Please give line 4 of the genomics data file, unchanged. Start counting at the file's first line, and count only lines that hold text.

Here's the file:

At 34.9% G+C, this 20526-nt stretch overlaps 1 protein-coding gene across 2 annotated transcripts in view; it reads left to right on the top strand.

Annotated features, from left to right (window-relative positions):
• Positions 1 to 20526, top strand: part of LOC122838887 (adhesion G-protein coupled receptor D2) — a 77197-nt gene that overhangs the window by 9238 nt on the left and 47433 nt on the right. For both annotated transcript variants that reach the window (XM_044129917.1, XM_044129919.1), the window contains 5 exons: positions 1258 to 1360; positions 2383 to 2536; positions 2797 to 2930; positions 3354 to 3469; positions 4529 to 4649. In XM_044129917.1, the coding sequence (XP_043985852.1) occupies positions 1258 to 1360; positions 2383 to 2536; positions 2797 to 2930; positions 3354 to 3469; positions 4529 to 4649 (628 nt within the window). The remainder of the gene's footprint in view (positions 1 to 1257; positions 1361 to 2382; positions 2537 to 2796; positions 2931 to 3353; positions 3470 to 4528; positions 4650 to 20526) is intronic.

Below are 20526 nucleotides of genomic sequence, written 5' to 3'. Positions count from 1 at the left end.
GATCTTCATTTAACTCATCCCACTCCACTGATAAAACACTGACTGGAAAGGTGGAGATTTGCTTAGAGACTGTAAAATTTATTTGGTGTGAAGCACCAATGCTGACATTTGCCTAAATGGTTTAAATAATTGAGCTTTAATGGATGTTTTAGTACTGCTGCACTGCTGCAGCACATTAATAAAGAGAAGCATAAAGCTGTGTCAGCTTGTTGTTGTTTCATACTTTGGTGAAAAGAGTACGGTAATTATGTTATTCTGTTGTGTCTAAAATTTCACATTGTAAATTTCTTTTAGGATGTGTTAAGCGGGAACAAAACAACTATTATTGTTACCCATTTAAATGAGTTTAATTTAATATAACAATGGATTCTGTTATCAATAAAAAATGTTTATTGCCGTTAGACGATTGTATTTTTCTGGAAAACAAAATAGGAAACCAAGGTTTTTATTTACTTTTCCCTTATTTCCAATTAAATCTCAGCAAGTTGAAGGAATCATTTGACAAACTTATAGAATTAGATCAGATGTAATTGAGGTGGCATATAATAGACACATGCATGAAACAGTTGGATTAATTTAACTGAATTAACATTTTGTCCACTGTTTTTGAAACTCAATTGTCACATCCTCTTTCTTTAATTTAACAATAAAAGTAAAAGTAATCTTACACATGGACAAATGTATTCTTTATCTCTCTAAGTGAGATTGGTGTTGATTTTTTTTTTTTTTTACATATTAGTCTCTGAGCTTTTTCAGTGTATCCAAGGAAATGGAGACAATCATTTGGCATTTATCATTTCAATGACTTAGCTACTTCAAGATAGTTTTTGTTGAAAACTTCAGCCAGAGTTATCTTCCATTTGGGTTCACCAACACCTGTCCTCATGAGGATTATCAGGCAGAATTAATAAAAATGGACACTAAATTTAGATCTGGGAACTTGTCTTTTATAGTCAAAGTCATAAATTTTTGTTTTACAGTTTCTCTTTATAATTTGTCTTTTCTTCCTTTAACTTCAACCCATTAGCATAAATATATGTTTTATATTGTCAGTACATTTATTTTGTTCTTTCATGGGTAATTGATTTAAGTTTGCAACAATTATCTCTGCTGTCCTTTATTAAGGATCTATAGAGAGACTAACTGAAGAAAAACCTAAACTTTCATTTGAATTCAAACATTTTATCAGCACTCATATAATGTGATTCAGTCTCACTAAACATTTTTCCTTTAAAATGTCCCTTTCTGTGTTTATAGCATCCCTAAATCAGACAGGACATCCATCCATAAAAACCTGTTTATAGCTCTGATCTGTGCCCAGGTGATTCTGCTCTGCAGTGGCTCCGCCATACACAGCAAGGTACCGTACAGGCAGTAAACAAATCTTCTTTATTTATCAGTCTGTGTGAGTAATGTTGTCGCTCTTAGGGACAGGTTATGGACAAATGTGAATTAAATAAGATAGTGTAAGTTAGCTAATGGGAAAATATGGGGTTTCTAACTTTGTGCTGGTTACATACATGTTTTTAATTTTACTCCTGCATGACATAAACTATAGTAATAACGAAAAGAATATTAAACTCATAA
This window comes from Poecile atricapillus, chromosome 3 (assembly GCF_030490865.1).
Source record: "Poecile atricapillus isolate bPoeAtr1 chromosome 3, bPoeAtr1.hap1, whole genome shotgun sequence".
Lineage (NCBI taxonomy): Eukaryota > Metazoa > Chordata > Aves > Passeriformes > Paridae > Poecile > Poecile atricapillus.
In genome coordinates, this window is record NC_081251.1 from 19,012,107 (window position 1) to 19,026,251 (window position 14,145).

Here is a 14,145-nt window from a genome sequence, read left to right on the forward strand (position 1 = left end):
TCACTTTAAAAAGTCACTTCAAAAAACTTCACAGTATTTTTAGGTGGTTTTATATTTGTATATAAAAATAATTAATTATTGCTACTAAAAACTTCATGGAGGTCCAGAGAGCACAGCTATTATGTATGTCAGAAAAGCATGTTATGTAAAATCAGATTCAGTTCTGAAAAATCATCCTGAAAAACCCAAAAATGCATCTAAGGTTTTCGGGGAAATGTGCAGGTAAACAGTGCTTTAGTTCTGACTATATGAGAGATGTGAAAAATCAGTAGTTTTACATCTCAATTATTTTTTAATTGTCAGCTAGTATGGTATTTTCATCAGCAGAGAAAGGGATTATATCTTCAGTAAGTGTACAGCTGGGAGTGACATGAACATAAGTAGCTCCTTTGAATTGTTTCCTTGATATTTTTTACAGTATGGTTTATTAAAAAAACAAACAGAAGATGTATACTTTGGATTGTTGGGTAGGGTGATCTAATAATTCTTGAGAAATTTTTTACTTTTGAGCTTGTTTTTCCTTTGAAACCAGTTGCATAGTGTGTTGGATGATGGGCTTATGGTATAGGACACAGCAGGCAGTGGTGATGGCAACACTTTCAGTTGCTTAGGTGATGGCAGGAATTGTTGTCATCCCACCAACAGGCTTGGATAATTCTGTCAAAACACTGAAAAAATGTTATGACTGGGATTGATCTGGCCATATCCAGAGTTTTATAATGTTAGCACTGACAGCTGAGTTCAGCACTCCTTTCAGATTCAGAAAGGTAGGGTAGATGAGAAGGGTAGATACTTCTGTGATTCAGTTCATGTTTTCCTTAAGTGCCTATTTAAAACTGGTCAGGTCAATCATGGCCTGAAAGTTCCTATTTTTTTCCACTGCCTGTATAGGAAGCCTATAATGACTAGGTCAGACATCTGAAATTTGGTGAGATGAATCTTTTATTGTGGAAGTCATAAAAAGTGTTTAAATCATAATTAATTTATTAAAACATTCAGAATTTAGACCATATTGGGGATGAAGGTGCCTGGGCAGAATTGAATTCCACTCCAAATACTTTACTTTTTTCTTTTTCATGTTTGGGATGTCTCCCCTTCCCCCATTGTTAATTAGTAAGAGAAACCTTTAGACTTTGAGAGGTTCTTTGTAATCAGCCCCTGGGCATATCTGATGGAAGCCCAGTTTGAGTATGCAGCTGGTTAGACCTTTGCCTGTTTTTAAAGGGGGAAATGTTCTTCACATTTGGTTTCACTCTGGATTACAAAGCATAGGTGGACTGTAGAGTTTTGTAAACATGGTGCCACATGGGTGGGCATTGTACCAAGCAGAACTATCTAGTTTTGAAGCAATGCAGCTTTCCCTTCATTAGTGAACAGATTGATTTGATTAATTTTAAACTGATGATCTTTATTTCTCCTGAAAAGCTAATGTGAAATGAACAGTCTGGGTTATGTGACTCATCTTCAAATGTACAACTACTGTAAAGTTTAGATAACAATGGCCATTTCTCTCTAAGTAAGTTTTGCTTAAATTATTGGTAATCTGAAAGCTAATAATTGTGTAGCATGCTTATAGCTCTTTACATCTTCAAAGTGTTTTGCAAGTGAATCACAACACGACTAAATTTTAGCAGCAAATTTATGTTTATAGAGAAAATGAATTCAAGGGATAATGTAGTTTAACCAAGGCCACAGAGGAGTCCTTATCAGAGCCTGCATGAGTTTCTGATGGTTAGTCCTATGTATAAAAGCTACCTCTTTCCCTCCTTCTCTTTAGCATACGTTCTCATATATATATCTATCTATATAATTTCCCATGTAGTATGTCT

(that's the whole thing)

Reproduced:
Below are 20526 nucleotides of genomic sequence, written 5' to 3'. Positions count from 1 at the left end.